Three thousand years ago, life in Ancient Egypt was strictly hierarchical. Each person's origin determined which trade or profession he was to take up, his choice of spouse, food, and ideas. No dissidence was possible. There was no opposition and no escape. Progress and innovation were forbidden. Society was closed and, for hundreds of years, it remained immobile.
We no longer live in Ancient Egypt
When Alexander the Great arrived in
Egypt in the year 332 B.C., it didn't take him long to crush the
Egyptian army. The fast, entrepreneurial Greeks destroyed the
bureaucratic Egyptian forces in less than two weeks. The Pharaoh was
deposed and Ptolemy undertook to transform Egypt into a trading emporium
and a marketplace for new ideas.
Only five generations later,
the world had changed beyond recognition. During the years of the Roman
Republic, the idea of hierarchy disappeared from the mind of free
individuals. Despite major differences in wealth and ability, Roman
citizens did not feel inferior to anyone when it came to purchase one
another's products or services.
Under Roman law, if merchant
Croesus hired architect Vitruvius to build him a house, both men were
free to agree the price, terms, and conditions of their contract.
Although Vitruvius worked for Croesus, he did not consider the merchant
to be "his superior." A Roman citizen would have found hierarchy a
laughable idea in the context of a commercial relation.
Many ancient prejudices are still around
the modern digital capacity to draw organizational charts at great
speed, is bringing our mentality back to Egyptian times. How often do we
hear about people who are seriously depressed because their name has
been displaced, in an organizational chart, from one box to another
placed a centimetre below?
While it is indisputable that
commercial organizations need a structure to be able to function
effectively, one should never forget that what keeps individuals working
together is voluntary cooperation in the form of contracts. Commercial
hierarchies as such do not exist in reality, although modern corporate
doctrines go a long way towards obscuring this fact.
If you hire
someone to clean your apartment, you are exchanging your cash for a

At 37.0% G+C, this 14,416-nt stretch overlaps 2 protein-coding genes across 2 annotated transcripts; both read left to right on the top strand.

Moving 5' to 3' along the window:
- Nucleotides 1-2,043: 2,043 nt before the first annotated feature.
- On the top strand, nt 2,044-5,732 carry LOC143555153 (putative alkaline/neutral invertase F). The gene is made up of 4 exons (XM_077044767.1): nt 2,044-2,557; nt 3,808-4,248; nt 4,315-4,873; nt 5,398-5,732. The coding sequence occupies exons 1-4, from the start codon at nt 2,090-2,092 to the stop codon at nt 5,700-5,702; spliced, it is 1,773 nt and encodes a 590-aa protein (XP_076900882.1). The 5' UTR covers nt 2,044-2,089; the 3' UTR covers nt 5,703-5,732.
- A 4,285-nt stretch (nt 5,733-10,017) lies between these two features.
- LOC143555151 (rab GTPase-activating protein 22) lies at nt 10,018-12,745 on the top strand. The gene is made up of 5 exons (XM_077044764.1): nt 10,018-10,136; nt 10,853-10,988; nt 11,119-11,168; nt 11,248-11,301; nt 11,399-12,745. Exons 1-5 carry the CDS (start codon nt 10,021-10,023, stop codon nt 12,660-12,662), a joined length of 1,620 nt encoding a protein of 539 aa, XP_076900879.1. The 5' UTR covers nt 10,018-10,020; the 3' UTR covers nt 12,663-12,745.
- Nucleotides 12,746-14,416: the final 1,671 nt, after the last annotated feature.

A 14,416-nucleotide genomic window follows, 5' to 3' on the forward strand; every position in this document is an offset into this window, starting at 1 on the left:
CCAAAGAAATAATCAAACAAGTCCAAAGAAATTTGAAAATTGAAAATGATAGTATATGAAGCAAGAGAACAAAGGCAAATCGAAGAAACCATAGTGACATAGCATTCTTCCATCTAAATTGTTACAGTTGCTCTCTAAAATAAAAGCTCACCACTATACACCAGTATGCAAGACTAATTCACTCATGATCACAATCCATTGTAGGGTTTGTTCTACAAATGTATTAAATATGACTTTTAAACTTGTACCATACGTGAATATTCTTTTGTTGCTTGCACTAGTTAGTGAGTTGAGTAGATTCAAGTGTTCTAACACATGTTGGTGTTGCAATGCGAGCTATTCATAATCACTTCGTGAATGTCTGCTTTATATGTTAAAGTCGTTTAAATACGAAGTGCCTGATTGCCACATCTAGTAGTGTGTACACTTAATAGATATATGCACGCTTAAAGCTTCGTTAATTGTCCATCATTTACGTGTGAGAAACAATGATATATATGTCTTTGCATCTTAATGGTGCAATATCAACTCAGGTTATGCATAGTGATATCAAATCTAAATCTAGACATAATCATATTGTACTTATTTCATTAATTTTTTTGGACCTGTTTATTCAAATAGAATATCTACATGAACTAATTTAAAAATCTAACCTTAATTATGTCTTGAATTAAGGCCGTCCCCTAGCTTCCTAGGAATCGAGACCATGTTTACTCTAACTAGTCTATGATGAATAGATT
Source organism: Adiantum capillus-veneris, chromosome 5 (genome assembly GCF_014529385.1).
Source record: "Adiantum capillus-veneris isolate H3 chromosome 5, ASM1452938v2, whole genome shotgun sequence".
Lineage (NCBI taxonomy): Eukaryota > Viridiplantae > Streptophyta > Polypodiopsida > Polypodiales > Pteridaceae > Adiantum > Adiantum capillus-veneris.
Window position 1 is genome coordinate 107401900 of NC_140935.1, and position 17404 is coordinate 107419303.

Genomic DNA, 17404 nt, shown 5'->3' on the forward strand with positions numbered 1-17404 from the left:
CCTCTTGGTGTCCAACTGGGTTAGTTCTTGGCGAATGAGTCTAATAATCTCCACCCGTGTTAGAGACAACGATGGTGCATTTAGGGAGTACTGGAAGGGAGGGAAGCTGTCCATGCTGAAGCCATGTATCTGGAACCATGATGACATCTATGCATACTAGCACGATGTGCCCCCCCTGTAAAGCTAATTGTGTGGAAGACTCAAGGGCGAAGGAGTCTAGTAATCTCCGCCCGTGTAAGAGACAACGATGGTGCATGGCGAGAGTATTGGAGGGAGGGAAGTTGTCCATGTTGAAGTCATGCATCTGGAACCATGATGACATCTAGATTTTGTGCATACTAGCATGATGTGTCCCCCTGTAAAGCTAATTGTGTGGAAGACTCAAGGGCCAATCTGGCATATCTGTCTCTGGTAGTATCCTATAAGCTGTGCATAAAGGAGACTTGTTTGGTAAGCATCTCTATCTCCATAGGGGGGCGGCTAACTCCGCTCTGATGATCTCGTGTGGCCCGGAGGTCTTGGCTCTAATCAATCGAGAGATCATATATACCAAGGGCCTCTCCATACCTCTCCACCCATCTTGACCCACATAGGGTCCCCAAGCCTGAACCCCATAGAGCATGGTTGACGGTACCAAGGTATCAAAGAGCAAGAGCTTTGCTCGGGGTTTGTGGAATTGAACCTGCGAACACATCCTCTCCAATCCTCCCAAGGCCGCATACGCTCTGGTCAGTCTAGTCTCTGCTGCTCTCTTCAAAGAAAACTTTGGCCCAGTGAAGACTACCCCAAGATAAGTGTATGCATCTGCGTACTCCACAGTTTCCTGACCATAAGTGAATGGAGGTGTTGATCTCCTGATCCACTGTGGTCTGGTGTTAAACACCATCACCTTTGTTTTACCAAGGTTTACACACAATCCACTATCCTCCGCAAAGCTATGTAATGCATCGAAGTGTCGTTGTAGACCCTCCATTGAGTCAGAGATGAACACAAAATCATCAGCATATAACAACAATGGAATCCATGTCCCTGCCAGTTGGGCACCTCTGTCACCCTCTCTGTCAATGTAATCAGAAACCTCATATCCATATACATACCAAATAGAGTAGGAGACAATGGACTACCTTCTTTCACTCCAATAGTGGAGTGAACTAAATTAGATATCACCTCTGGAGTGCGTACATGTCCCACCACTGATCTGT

service. If you look at yourself in the mirror and feel "superior" to
the person who is cleaning your living-room, you are at odds with
reality. If you work as an employee in a company, you are in no way
"inferior" to whoever is paying you money in exchange for your
Civilized society is based on contractual agreements
Civilized society is composed of a myriad
of formal and informal contracts between citizens. It is
unfortunate that, in the business world, mythical theories about
"leadership" and "stewardship" are doing much harm by creating the
illusion that human hierarchies exist in the marketplace. Such false
theories bring only anxiety, fear, and envy to those unlucky enough to
Work and happiness are individual endeavours. Which
profession you practice, which employment you take, what tasks you
perform, and how much money you make, are the result of contracts that
you have entered into some time ago and in which you have decided to
stay, for the time being.
Adopting a rational view of the world
If you ever catch yourself thinking in
terms of corporate hierarchies, stop whatever you are doing and take a
minute to sharpen your vision.
Forget about "superior" and "inferior"
positions and learn to view human beings simply as buyers and sellers in
the marketplace. Adopting a rational perspective of the world will
bring you the peace of mind of the philosopher and the determination of
the entrepreneur whose freedom to trade has just been rekindled.
For more information about rational living and personal development, I refer you to my book The 10 Principles of Rational Living
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